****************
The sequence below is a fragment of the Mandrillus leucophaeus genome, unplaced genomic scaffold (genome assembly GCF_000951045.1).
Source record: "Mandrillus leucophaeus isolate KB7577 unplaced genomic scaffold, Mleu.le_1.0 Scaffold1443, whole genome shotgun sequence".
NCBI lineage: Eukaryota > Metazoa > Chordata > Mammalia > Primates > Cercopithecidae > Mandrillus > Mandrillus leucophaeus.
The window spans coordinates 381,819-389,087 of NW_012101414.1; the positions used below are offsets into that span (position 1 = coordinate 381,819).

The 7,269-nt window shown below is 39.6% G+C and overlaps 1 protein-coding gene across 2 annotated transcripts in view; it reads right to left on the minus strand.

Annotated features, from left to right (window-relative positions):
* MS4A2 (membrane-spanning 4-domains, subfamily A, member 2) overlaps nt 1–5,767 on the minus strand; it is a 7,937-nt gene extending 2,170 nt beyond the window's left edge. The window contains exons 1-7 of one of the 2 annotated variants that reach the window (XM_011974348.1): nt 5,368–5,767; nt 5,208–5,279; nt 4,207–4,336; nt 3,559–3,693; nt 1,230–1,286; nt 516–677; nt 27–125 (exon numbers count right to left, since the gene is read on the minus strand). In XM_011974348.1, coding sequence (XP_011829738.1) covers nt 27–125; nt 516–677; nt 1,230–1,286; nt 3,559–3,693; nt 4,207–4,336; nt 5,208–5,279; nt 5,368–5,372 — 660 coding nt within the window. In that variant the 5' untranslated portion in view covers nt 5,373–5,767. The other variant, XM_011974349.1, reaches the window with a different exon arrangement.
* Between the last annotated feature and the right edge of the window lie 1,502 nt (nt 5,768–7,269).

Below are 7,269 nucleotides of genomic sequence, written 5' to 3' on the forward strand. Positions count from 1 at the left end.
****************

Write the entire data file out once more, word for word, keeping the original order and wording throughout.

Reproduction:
The sequence below is a fragment of the Mandrillus leucophaeus genome, unplaced genomic scaffold (genome assembly GCF_000951045.1).
Source record: "Mandrillus leucophaeus isolate KB7577 unplaced genomic scaffold, Mleu.le_1.0 Scaffold1443, whole genome shotgun sequence".
NCBI lineage: Eukaryota > Metazoa > Chordata > Mammalia > Primates > Cercopithecidae > Mandrillus > Mandrillus leucophaeus.
The window spans coordinates 381,819-389,087 of NW_012101414.1; the positions used below are offsets into that span (position 1 = coordinate 381,819).

The 7,269-nt window shown below is 39.6% G+C and overlaps 1 protein-coding gene across 2 annotated transcripts in view; it reads right to left on the minus strand.

Annotated features, from left to right (window-relative positions):
* MS4A2 (membrane-spanning 4-domains, subfamily A, member 2) overlaps nt 1–5,767 on the minus strand; it is a 7,937-nt gene extending 2,170 nt beyond the window's left edge. The window contains exons 1-7 of one of the 2 annotated variants that reach the window (XM_011974348.1): nt 5,368–5,767; nt 5,208–5,279; nt 4,207–4,336; nt 3,559–3,693; nt 1,230–1,286; nt 516–677; nt 27–125 (exon numbers count right to left, since the gene is read on the minus strand). In XM_011974348.1, coding sequence (XP_011829738.1) covers nt 27–125; nt 516–677; nt 1,230–1,286; nt 3,559–3,693; nt 4,207–4,336; nt 5,208–5,279; nt 5,368–5,372 — 660 coding nt within the window. In that variant the 5' untranslated portion in view covers nt 5,373–5,767. The other variant, XM_011974349.1, reaches the window with a different exon arrangement.
* Between the last annotated feature and the right edge of the window lie 1,502 nt (nt 5,768–7,269).

Below are 7,269 nucleotides of genomic sequence, written 5' to 3' on the forward strand. Positions count from 1 at the left end.